Best Low-Maintenance Ground Cover Plants FAQ

What ground cover blooms the longest?

The ground cover that blooms the longest is lamium, which blooms all summer long. This plant thrives in shade and is low-maintenance.

What is the easiest ground cover to grow?

The easiest ground covers to grow are creeping jenny, creeping phlox, and honeysuckle. Make sure they thrive in your landscape’s sunlight and soil conditions.

When should you fertilize ground covers?

You should fertilize ground covers or hire fertilizer services to do so during the spring or early summer. Many types of ground cover require fertilizing treatments three or four times throughout the growing season, but low-maintenance plants require fertilizer once a year.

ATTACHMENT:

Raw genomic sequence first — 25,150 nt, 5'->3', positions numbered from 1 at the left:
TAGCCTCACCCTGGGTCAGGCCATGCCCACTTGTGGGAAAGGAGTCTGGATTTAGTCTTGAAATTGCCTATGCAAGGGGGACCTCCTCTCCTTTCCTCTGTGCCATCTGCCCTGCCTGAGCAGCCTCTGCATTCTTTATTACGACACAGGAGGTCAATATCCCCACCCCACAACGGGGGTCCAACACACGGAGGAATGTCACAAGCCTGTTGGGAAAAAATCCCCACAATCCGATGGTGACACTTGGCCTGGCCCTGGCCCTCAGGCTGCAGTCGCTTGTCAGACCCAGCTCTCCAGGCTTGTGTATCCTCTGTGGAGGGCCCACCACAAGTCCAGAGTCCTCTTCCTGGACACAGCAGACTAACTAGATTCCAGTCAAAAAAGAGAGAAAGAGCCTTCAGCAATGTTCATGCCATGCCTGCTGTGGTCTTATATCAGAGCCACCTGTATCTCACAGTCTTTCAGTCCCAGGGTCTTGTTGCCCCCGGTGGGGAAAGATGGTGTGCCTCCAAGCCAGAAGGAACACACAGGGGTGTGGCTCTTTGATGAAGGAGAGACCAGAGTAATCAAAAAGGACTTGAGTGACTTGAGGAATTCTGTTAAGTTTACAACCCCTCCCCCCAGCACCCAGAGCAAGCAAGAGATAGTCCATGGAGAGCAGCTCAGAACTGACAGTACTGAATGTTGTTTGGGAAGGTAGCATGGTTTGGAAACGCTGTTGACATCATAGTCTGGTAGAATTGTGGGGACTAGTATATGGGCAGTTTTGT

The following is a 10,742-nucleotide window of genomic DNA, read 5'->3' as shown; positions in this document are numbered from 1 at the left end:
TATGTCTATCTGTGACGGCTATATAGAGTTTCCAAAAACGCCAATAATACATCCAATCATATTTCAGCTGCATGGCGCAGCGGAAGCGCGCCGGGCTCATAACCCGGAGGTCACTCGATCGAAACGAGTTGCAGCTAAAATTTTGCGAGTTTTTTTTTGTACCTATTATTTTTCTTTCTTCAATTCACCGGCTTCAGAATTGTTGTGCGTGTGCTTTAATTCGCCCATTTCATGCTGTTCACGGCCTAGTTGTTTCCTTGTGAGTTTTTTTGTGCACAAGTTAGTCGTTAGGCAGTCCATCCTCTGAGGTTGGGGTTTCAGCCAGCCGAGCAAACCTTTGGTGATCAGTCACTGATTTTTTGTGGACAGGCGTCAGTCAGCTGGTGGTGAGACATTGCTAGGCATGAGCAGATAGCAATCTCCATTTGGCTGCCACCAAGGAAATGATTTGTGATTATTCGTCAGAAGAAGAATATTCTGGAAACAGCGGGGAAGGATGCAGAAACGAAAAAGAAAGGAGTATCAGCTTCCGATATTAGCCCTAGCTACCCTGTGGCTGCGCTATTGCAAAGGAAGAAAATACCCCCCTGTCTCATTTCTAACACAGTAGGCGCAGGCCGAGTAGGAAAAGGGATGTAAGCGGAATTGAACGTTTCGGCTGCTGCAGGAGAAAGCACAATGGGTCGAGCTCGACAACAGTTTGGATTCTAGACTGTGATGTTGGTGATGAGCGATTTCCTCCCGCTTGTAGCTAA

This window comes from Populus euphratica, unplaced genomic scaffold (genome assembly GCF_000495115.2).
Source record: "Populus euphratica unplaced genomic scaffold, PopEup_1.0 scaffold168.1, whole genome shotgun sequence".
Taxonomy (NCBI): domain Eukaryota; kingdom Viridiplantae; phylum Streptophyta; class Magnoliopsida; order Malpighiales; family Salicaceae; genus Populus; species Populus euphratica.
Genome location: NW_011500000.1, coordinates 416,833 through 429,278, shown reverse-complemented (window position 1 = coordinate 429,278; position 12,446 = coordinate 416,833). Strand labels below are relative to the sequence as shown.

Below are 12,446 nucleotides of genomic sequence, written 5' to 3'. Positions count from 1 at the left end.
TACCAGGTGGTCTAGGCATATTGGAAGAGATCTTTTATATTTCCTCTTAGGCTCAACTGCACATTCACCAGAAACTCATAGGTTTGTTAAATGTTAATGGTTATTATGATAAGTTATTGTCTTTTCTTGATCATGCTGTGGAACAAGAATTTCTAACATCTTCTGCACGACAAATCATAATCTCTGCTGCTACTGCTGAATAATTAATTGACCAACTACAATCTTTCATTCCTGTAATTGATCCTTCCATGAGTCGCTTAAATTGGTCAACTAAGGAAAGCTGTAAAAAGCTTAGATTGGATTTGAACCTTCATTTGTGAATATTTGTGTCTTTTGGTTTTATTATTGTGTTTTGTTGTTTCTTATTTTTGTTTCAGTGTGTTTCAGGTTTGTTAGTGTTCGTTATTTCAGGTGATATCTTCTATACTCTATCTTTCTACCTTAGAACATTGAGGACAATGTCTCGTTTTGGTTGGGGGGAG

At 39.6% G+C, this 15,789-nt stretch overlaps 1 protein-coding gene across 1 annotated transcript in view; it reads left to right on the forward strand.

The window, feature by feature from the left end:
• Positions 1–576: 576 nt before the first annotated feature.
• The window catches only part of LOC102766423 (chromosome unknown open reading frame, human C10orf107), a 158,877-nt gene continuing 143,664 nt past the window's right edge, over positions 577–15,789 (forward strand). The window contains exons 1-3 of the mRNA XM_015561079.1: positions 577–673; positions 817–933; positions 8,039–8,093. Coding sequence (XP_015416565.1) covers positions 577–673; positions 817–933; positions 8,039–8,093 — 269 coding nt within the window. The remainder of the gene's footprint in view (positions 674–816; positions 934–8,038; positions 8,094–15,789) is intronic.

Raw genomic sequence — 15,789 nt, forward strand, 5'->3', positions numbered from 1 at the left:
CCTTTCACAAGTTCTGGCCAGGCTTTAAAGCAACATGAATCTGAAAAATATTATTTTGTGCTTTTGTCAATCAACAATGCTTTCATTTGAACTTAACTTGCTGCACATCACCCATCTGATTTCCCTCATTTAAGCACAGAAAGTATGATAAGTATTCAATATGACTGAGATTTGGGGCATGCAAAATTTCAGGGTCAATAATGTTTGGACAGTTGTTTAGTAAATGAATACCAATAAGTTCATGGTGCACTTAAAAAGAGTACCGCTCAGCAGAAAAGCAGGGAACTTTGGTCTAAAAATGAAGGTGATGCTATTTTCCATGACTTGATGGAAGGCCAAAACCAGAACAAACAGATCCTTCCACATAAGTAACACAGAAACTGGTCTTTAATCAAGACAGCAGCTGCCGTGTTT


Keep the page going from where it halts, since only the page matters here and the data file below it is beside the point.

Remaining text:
What is the fastest spreading ground cover?

The fastest spreading ground covers are ajuga and creeping thyme, which can spread multiple feet in a year.

How often should you water ground cover?

You should water ground cover plants according to the needs of each specific plant. Drought-tolerant plants can go without regimented watering cycles, but other ground covers require year-round watering.

What ground covers are deer-resistant?

Ground covers that are deer-resistant include lamb’s ear, creeping phlox, and creeping thyme. There are many other perennial ground cover plants that repel deer with fragrance.

Which ground covers grow well in shade?

The ground covers that grow well in shade include bugleweed, lungwort, and coral bell. Yellow creeping jenny also grows well in shade and is a low-maintenance plant.